Maybe you could understand my context taking a look at the lecture notes where this problem came from and I'm trying to finish.
http://www.nat.vu.nl/~mulders/QFT-0E.pdf [Broken]
It's exercise 12.5 in page 127 ... Many thanks again for your time.

Last edited by a moderator: May 4, 2017
8. Jul 28, 2009

### Dick

I guess all I can think of here is that when the higgs acquires a VEV then whatever coupling is in front of the ff terms (for fermions) and BB terms for bosons is the effective mass. And it should be proportional to m_f for the fermions and m_B^2 for the bosons. Just by comparison with the Dirac lagrangian for f and the Klein-Gordon lagrangian for B. I've got to admit the phrasing of the question confuses me as well.

Last edited: Jul 29, 2009
9. Jul 29, 2009

### turin

I am very confused as well. (I have been lurking in this thread to see if anyone can sort it out, and I finally decided to pipe in to agree with Dick that this is confusing.) I would assume that the context is Standard Model, which has a very specific Lagrangian. I think that the problem itself is not confusing, but the comment that you don't need to know the interaction terms is confusing. Maybe we're making this problem way more difficult than it should be. Maybe we should simply ignore the comment about knowning the interaction terms. Still, I'm curious to see if anyone can figure out how to do it without knowing the interaction terms.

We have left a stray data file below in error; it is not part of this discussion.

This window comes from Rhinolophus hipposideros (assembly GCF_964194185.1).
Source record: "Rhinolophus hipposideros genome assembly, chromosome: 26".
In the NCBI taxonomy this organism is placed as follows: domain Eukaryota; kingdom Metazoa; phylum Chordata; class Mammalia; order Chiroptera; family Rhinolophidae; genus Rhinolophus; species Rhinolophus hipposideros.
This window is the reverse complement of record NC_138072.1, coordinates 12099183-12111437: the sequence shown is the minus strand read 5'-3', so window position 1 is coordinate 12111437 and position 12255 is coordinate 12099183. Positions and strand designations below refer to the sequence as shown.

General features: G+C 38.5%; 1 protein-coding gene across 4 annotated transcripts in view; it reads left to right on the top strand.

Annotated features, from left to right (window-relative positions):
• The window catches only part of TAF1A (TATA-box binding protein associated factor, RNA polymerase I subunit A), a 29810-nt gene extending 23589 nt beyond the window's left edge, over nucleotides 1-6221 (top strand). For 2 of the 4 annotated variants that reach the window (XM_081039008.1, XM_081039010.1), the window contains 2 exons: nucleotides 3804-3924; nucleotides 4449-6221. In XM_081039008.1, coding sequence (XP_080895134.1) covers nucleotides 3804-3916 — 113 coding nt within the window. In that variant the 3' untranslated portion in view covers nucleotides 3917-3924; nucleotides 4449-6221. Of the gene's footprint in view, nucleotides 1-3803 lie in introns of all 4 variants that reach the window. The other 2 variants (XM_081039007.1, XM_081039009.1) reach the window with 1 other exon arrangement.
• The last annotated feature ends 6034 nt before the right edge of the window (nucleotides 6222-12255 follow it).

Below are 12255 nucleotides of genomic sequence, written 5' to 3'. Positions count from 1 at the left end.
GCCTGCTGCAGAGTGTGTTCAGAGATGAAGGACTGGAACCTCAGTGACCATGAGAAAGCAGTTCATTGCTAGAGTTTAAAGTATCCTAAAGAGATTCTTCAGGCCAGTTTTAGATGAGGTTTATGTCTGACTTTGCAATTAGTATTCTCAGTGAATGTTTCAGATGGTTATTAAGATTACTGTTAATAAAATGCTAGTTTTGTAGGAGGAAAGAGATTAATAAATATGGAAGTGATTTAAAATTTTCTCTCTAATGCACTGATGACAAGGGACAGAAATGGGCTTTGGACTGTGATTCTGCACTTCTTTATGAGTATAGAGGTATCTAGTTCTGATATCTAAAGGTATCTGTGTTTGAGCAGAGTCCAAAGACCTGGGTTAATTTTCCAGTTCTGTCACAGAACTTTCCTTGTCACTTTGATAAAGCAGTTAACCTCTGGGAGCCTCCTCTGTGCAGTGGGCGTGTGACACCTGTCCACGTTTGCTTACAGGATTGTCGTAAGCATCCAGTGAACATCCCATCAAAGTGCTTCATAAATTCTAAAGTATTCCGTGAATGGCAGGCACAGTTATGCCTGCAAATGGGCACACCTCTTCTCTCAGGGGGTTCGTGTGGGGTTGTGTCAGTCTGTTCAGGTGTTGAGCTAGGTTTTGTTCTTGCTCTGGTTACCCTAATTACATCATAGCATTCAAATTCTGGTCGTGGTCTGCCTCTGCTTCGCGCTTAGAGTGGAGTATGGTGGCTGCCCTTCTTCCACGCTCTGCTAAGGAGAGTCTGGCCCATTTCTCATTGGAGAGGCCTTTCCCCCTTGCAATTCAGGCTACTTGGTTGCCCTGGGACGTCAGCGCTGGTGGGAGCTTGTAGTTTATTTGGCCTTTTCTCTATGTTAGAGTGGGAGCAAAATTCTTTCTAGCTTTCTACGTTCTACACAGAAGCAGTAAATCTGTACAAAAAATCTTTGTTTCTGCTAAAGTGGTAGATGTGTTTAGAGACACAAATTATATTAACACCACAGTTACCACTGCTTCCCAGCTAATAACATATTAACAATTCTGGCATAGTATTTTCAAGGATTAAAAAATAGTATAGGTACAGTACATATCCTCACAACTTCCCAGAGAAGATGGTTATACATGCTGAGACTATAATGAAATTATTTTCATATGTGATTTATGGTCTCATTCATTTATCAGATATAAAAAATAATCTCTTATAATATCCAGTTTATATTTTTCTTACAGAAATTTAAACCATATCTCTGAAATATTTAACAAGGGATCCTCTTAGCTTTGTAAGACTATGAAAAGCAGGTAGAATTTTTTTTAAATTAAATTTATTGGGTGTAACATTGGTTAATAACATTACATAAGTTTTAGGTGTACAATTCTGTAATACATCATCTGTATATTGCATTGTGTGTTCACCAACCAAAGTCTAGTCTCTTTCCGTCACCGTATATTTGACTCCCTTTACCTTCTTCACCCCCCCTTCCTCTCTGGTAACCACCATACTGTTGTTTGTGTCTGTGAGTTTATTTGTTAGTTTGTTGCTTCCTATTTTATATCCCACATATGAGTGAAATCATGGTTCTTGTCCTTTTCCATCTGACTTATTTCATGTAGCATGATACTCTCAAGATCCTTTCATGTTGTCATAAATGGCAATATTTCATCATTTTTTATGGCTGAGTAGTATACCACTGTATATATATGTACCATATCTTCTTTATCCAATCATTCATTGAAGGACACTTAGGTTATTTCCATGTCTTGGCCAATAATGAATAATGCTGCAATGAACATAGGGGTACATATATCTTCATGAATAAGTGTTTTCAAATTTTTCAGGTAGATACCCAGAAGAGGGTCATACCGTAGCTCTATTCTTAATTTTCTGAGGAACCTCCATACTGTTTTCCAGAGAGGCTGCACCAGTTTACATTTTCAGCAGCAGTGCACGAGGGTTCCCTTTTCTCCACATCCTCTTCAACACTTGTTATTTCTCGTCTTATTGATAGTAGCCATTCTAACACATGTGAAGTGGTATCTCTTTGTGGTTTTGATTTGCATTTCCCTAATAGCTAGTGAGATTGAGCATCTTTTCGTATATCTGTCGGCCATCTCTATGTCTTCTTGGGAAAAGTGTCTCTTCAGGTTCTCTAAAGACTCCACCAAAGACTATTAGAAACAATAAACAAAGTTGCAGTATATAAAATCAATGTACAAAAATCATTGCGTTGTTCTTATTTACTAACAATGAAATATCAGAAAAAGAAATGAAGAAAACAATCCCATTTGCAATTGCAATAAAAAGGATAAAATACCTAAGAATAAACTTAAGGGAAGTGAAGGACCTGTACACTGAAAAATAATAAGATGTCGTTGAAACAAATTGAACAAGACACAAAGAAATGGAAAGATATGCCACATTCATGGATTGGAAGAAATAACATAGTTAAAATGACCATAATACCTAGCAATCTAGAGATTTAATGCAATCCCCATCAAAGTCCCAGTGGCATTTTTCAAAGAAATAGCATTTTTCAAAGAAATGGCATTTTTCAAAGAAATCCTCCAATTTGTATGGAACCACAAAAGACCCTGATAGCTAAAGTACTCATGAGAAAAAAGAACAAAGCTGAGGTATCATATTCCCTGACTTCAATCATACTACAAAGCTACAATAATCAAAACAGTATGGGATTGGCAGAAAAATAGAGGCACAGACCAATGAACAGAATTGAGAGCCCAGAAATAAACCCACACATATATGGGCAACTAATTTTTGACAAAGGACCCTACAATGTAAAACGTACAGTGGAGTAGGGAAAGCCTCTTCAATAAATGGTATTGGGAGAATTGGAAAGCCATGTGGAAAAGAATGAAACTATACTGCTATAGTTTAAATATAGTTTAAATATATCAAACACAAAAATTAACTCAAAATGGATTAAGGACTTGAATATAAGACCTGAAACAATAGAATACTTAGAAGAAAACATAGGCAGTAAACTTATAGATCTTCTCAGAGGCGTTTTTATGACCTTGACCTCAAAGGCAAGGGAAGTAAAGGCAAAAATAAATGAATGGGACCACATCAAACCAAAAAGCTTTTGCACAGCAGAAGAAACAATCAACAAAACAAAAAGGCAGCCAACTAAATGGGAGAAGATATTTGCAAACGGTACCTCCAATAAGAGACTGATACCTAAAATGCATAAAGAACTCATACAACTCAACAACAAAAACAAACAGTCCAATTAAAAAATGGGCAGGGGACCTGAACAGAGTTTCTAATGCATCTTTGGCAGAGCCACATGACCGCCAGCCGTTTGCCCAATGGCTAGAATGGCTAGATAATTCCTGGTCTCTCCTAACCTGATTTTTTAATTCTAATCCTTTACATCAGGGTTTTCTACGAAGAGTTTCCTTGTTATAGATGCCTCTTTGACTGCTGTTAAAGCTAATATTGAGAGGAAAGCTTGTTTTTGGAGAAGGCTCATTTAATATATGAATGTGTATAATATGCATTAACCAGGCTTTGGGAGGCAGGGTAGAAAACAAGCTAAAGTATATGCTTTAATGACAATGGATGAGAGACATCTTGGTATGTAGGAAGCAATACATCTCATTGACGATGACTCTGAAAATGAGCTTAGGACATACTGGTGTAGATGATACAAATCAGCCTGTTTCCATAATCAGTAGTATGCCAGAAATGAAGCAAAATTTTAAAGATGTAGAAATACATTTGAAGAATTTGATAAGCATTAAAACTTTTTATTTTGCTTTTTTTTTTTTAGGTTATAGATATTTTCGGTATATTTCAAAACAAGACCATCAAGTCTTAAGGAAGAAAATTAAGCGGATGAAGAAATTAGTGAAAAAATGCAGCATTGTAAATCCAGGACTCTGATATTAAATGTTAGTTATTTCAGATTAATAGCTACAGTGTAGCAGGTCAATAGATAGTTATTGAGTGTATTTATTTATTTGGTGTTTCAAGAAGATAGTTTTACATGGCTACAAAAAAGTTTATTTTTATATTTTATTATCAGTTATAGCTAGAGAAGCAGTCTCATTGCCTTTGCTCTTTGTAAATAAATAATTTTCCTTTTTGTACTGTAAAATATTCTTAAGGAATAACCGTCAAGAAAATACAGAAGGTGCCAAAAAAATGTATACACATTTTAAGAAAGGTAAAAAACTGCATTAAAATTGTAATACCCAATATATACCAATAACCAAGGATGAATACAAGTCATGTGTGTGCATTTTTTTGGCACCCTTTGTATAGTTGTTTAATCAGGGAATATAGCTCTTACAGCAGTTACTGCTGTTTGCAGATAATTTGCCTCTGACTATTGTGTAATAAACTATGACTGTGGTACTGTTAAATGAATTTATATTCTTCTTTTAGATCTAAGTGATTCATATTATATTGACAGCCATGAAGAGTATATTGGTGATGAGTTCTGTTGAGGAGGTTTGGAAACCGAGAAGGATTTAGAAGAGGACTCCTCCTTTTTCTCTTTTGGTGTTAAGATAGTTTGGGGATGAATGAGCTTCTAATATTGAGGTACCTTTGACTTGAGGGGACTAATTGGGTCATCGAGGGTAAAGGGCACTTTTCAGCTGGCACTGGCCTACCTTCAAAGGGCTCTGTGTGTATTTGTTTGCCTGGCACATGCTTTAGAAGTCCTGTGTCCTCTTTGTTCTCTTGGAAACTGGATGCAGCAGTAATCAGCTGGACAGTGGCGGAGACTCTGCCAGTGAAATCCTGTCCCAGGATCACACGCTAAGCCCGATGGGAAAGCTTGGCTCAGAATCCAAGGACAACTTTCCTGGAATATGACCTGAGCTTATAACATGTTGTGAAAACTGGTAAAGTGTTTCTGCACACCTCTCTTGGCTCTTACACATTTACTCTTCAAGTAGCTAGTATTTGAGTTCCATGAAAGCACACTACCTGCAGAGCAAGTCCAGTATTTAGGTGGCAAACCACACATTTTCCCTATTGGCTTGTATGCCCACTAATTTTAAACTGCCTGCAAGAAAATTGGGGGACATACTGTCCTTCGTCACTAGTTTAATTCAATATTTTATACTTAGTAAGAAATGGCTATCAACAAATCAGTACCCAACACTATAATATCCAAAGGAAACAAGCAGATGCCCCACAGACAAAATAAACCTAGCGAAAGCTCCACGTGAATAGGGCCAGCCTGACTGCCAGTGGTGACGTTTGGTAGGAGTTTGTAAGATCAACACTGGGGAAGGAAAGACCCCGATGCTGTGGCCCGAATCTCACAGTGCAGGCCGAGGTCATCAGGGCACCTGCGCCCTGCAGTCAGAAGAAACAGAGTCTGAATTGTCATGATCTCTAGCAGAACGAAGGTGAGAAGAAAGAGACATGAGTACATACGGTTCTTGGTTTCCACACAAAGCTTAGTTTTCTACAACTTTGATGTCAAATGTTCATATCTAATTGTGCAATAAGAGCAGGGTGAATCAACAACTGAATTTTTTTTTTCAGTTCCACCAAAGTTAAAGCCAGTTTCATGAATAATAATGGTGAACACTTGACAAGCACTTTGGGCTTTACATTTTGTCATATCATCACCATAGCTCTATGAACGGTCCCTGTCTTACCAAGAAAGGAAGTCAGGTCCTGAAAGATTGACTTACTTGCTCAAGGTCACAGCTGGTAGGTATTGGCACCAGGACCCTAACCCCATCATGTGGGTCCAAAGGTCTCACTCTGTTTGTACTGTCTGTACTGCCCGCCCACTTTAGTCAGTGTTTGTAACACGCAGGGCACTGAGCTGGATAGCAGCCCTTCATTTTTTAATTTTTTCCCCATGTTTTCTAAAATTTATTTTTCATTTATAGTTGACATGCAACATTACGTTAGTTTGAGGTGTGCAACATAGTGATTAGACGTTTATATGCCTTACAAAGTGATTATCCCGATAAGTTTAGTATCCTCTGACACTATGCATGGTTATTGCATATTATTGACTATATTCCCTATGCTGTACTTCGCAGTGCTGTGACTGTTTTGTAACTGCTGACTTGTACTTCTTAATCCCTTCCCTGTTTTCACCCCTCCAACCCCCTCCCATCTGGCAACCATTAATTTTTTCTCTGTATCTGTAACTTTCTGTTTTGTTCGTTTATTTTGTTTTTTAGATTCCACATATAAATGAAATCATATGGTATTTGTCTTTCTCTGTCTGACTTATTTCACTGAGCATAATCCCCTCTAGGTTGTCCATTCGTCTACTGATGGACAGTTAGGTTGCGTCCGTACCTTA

10. Jul 30, 2009

### Avodyne

The whole question is ambiguous. For example, the hWW coupling is of the form g2v, where g is the SU(2) gauge coupling and v is the Higgs VEV. Now, MW=gv, so we can write g2v = gMW = MW2/v. Only the last form makes it proportional to MW2, but how are we supposed to know which form to use? There is an apparent implicit requirement that the gauge and Yukawa couplings be eliminated from the expressions for the couplings.

I suspect the "correct" answer makes use of the property that the Higgs VEV v and the physical Higgs field h only appear in the combination v+h, but the question is too poorly phrased to spend any more time on it.

Last edited: Jul 31, 2009